Boehner is an incapable Speaker of the House
Published: Wednesday, February 19, 2014
Updated: Wednesday, February 19, 2014 22:02
Speaker of the House John Boehner should either resign his position as the top House Republican or the members of his caucus should launch a coup to replace him.
There, I said it. And it seems to be something that countless conservatives believe should happen, but object to launching a public campaign to make it happen. In fact, a group of 25 Republicans disgruntled with Boehner’s abilities as their leader sought to unseat him on the day of his re-election as Speaker, but called off their plan when one unnamed member decided at the last minute that he no longer wanted to be a part of the coordinated effort.
In hindsight, I genuinely wish that that effort would have been successful. And here’s why:
To borrow the quintessential Jane Austen phrase, “it is a truth universally acknowledged” that Boehner has virtually no control over his caucus. He is continuously unable to garner a majority of his caucus for the most consequential pieces of legislation. Six times since he told his caucus in 2012 that he is “not interested in passing something with mostly Democrat votes,” has done just that, most recently last week, when he permitted a floor vote on a “clean” debt ceiling hike. That bill passed with a mere 12 percent support among Republicans, relying on 193 Democrat votes.
Thus, I ask: if the minority party is responsible for the passage of every single significant bill, what is the effective purpose of a majority party? Presently, out of a 232-member caucus, Boehner seems to think he is the only House Republican whose opinion is relevant on legislative matters. For Boehner, it seems to matter not what the wishes are of the vast majority of his caucus. An effective leader would not betray 88 percent of his followers, but instead, work with them on acquiring their support for key pieces of legislation.
In order for a leader to be effective, he must have earned the respect of his followers, and his followers must be willing give deference to him at critical times. Unfortunately for Boehner, he has failed to earn respect, and the result is the dynamic that is currently playing out in Congress: some matter needs urgent attention (like the debt ceiling), Boehner tries to persuade fellow Republicans to get on board, Bohener fails, and thus resorts to Minority Leader Nancy Pelosi so that the bill can pass just in time to avert a crisis scenario.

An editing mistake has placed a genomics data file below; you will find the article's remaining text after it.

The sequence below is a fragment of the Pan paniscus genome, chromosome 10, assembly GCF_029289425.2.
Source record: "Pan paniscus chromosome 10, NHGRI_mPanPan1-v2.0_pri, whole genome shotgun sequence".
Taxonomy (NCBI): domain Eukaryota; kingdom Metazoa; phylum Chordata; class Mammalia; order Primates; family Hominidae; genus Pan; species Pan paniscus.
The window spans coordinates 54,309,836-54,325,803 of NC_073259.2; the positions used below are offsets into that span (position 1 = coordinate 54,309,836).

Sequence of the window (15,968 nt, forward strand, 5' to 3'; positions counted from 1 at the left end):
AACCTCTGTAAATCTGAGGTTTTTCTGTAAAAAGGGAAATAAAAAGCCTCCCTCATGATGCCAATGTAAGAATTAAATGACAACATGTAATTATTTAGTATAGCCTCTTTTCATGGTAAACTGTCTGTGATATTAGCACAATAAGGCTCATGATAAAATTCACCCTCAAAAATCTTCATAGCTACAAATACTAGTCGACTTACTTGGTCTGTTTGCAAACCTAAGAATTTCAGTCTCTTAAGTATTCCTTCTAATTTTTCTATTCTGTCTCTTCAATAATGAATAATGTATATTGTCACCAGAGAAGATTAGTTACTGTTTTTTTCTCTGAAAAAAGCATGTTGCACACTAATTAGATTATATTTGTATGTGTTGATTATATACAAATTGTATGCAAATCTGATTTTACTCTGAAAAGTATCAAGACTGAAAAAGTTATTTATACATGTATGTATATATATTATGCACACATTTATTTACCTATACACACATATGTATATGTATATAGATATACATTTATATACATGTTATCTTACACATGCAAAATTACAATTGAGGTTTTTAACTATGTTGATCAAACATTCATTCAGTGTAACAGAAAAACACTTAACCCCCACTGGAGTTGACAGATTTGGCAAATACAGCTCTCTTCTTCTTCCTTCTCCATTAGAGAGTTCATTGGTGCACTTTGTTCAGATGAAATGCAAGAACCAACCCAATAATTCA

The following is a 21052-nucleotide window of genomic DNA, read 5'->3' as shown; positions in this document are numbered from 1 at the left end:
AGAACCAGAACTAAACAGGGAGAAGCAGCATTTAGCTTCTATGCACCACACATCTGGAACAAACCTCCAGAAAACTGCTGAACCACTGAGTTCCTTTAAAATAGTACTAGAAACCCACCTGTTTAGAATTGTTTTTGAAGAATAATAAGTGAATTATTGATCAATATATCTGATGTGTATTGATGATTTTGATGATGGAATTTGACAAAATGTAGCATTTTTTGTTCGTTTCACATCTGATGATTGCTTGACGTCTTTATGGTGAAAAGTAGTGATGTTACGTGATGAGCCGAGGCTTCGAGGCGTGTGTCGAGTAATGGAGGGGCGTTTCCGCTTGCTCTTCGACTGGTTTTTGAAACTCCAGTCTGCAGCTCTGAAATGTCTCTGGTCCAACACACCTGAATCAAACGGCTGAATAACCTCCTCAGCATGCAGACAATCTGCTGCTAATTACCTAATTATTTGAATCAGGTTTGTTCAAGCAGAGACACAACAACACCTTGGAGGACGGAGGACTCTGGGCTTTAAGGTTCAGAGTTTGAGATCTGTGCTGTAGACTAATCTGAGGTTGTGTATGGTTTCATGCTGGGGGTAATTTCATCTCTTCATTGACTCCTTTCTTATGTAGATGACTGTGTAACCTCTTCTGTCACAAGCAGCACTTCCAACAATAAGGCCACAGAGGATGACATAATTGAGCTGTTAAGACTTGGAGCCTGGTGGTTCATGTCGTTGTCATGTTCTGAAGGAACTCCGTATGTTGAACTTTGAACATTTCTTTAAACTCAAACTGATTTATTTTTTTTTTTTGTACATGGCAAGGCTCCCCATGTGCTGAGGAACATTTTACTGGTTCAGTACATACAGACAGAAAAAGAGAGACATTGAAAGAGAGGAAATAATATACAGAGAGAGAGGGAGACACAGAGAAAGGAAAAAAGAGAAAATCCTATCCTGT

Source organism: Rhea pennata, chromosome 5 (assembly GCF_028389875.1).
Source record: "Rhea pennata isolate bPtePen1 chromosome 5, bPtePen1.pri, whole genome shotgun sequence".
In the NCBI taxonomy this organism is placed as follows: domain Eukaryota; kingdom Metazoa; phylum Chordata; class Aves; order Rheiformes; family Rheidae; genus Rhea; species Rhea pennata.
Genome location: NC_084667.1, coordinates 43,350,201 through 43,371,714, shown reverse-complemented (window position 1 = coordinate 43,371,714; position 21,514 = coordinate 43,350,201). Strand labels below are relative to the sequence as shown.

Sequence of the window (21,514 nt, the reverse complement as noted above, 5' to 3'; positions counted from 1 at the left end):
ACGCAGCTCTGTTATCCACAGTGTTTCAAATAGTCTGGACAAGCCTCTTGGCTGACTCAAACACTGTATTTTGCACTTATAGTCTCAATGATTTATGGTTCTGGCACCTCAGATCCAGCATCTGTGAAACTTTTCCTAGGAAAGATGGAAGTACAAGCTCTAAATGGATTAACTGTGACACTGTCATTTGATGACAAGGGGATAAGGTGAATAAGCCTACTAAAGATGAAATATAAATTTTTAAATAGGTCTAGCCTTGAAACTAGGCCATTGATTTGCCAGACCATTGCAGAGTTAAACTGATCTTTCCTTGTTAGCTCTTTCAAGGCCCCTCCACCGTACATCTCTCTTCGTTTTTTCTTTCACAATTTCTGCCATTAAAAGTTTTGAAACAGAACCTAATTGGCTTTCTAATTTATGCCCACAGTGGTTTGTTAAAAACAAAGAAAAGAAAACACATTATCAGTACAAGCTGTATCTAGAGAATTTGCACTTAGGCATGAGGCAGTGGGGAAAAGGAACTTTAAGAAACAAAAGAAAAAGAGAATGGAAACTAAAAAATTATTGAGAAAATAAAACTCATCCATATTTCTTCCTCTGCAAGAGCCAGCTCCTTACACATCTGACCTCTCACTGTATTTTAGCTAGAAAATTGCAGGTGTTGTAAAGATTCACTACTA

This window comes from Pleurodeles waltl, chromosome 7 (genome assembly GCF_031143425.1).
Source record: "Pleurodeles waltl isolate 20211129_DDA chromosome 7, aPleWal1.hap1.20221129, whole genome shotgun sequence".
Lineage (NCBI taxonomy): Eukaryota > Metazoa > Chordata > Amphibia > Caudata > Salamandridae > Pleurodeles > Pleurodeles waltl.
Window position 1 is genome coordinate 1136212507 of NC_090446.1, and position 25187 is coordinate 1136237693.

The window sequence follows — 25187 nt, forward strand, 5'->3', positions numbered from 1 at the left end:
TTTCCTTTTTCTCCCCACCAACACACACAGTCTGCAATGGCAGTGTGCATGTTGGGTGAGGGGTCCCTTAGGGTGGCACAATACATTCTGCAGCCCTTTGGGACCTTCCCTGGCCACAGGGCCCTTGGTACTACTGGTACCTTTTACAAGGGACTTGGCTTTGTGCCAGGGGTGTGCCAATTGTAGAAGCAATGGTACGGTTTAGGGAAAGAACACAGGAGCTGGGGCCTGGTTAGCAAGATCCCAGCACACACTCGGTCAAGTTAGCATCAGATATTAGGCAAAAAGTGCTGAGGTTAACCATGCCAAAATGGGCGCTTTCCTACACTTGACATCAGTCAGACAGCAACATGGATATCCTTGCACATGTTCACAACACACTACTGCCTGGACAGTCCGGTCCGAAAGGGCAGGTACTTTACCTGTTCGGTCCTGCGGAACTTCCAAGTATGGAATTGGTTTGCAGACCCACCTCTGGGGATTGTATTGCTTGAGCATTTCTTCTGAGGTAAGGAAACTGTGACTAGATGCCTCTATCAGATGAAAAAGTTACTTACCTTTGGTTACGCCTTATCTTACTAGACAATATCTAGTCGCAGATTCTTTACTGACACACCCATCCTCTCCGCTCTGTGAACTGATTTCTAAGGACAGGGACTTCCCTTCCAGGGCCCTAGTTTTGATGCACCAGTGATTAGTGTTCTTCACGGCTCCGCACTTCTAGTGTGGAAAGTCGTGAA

Let’s examine legislative immigration reform as further proof of the sheer impotency of Boehner to move his caucus. On Jan. 30, House leadership circulated a list of immigration principles within the caucus, and Boehner was publically optimistic regarding the prospects of successful passage of reform. The next day, President Obama told CNN’s Jake Tapper that he was not ruling out the GOP’s ideas, and said he was “encouraged” by the proposal. And then, in a widely unexpected move, Boehner conceded that “it’s going to be difficult to move any immigration legislation” due to the “widespread doubt about whether this administration can be trusted to enforce our laws.” So, within a week, the Speaker unveiled a thoughtful proposal for a central political issue, was publically sanguine that the House could pass reform by the conclusion of this year, and then essentially ruled out any hope that such reform could pass.
Any effective leader would not allow himself to be so utterly embarrassed and, more importantly, would have been more keenly aware as to the positions of his caucus. This is precisely the reason why it is my strong belief that Boehner can no longer serve as Speaker. Ideally, he should resign his position, setting up an open race for the seat. Let there be a strongly contested race, and may the best choice—one who will be more closely aligned with the beliefs of his fellow Republicans and who will be able to negotiate with the president, having the full trust of his members behind him—win.
As a passionate conservative who desperately wants to see a cohesive opposition party that can articulate and defend a particular belief, I do not see any other way this can be accomplished without a leader. And this is why I heartily believe that Boehner must be replaced with someone who would have the esteem of his colleagues.